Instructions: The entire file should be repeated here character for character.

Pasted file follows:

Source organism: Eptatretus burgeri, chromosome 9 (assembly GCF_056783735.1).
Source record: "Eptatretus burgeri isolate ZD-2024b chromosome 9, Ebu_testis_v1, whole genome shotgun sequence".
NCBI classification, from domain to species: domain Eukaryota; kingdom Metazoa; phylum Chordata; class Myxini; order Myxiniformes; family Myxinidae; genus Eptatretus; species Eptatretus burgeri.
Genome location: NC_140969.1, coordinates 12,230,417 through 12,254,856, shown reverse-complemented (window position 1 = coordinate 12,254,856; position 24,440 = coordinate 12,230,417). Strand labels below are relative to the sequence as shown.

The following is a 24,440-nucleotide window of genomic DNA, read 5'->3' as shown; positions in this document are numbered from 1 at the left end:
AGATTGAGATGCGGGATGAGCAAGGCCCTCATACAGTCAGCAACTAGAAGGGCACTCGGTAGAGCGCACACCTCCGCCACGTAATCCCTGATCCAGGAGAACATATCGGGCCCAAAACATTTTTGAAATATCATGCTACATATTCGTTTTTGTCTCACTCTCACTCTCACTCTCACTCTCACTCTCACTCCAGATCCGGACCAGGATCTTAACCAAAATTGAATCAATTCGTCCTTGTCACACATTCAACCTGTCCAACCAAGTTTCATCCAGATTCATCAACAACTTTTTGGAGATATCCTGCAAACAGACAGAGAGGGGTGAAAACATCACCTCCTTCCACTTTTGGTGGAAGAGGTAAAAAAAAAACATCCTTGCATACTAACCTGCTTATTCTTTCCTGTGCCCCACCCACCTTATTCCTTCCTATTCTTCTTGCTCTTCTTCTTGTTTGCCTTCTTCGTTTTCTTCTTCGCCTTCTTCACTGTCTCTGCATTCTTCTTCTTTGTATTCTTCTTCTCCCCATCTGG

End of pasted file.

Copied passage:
Source organism: Eptatretus burgeri, chromosome 9 (assembly GCF_056783735.1).
Source record: "Eptatretus burgeri isolate ZD-2024b chromosome 9, Ebu_testis_v1, whole genome shotgun sequence".
NCBI classification, from domain to species: domain Eukaryota; kingdom Metazoa; phylum Chordata; class Myxini; order Myxiniformes; family Myxinidae; genus Eptatretus; species Eptatretus burgeri.
Genome location: NC_140969.1, coordinates 12,230,417 through 12,254,856, shown reverse-complemented (window position 1 = coordinate 12,254,856; position 24,440 = coordinate 12,230,417). Strand labels below are relative to the sequence as shown.

The following is a 24,440-nucleotide window of genomic DNA, read 5'->3' as shown; positions in this document are numbered from 1 at the left end:
AGATTGAGATGCGGGATGAGCAAGGCCCTCATACAGTCAGCAACTAGAAGGGCACTCGGTAGAGCGCACACCTCCGCCACGTAATCCCTGATCCAGGAGAACATATCGGGCCCAAAACATTTTTGAAATATCATGCTACATATTCGTTTTTGTCTCACTCTCACTCTCACTCTCACTCTCACTCTCACTCCAGATCCGGACCAGGATCTTAACCAAAATTGAATCAATTCGTCCTTGTCACACATTCAACCTGTCCAACCAAGTTTCATCCAGATTCATCAACAACTTTTTGGAGATATCCTGCAAACAGACAGAGAGGGGTGAAAACATCACCTCCTTCCACTTTTGGTGGAAGAGGTAAAAAAAAAACATCCTTGCATACTAACCTGCTTATTCTTTCCTGTGCCCCACCCACCTTATTCCTTCCTATTCTTCTTGCTCTTCTTCTTGTTTGCCTTCTTCGTTTTCTTCTTCGCCTTCTTCACTGTCTCTGCATTCTTCTTCTTTGTATTCTTCTTCTCCCCATCTGG